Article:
“This is now the record wettest month all-time in Sioux City, Iowa, topping the previous record wettest month set in May 1903 of 11.78 inches,” said Erdman.

Wisconsin’s crops have also been decimated by the flooding. A Milwaukee Journal Sentinel article cites a U.S. Department of Agriculture report that says 21 percent of Wisconsin’s corn crop is in poor or fair condition, and the floods are to blame.

“Soil erosion, ponding and flooding were reported statewide, stressing or outright drowning some fields,” the report said.

With the exception of areas near the Mississippi River, most of the Wisconsin’s waterways have dropped below flood stage, but, like its neighboring states to the west, the rains could return soon to disastrous effect.

‘Mother Nature always wins’

About those levees in Minnesota — once they go, they’re gone for good, at least in the town of Newport. Built by the Army Corps of Engineers in 1969, the levee that protects Newport from the Mississippi River could break when the river crests on Thursday, or if rainfall pushes the river level up again at a later date, reports TwinCities.com.

Because the levee was built on private land, it hasn’t been upgraded in more than 50 years, and the report mentions it would cost $10 million to repair a break, if it happens. A levee failure would leave at least eight homes in immediate danger of being destroyed by the floodwaters, TwinCities.com added.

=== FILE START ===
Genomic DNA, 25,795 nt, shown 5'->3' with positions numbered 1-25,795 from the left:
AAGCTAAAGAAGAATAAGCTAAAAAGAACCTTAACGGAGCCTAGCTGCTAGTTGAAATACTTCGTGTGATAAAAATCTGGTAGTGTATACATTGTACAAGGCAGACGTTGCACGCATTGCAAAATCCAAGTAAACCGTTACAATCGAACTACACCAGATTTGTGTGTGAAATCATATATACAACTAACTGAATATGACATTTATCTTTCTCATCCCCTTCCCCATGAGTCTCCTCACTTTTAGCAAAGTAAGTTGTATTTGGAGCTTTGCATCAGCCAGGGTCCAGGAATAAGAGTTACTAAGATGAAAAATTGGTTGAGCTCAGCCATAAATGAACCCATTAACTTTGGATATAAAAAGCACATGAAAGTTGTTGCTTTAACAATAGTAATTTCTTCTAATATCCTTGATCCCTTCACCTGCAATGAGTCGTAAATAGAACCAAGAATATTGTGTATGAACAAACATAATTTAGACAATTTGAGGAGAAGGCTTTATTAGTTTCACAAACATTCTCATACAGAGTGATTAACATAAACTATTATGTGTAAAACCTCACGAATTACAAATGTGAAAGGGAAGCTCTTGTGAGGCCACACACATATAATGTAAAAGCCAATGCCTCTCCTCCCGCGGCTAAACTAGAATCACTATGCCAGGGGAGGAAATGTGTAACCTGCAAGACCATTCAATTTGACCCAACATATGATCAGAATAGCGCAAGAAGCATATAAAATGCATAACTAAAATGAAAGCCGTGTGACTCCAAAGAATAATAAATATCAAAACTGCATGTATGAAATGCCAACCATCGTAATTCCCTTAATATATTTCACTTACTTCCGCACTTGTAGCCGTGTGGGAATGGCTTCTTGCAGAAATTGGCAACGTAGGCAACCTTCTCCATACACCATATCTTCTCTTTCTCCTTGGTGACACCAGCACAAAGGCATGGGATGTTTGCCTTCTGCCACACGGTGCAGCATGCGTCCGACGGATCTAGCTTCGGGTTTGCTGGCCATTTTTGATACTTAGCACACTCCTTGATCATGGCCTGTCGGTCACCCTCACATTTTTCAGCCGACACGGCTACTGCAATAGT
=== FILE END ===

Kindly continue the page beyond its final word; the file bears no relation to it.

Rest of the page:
City administrator Deb Hill knows the situation is becoming dire for the town, but their hands are tied. “It would not be cost-effective for that property,” she told TwinCities.com, in regards to fixing the levee. “Mother Nature always wins.”

Gov. Dayton plans to ask President Barack Obama for federal disaster assistance, TwinCities.com reported, when the president travels to Minneapolis on Thursday and Friday.

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About Earth Changes Media w/ Mitch Battros

Mitch Battros is a scientific journalist who is highly respected in both the scientific and spiritual communities due to his unique ability to bridge the gap between modern science and ancient text. Founded in 1995 – Earth Changes TV was born with Battros as its creator and chief editor for his syndicated television show. In 2003, he switched to a weekly radio show as Earth Changes Media. ECM quickly found its way in becoming a top source for news and discoveries in the scientific fields of astrophysics, space weather, earth science, and ancient text. Seeing the need to venture beyond the Sun-Earth connection, in 2016 Battros advanced his studies which incorporates our galaxy Milky Way - and its seemingly rhythmic cycles directly connected to our Solar System, Sun, and Earth driven by the source of charged particles such as galactic cosmic rays, gamma rays, and solar rays. Now, "Science Of Cycles" is the vehicle which brings the latest cutting-edge discoveries confirming his published Equation.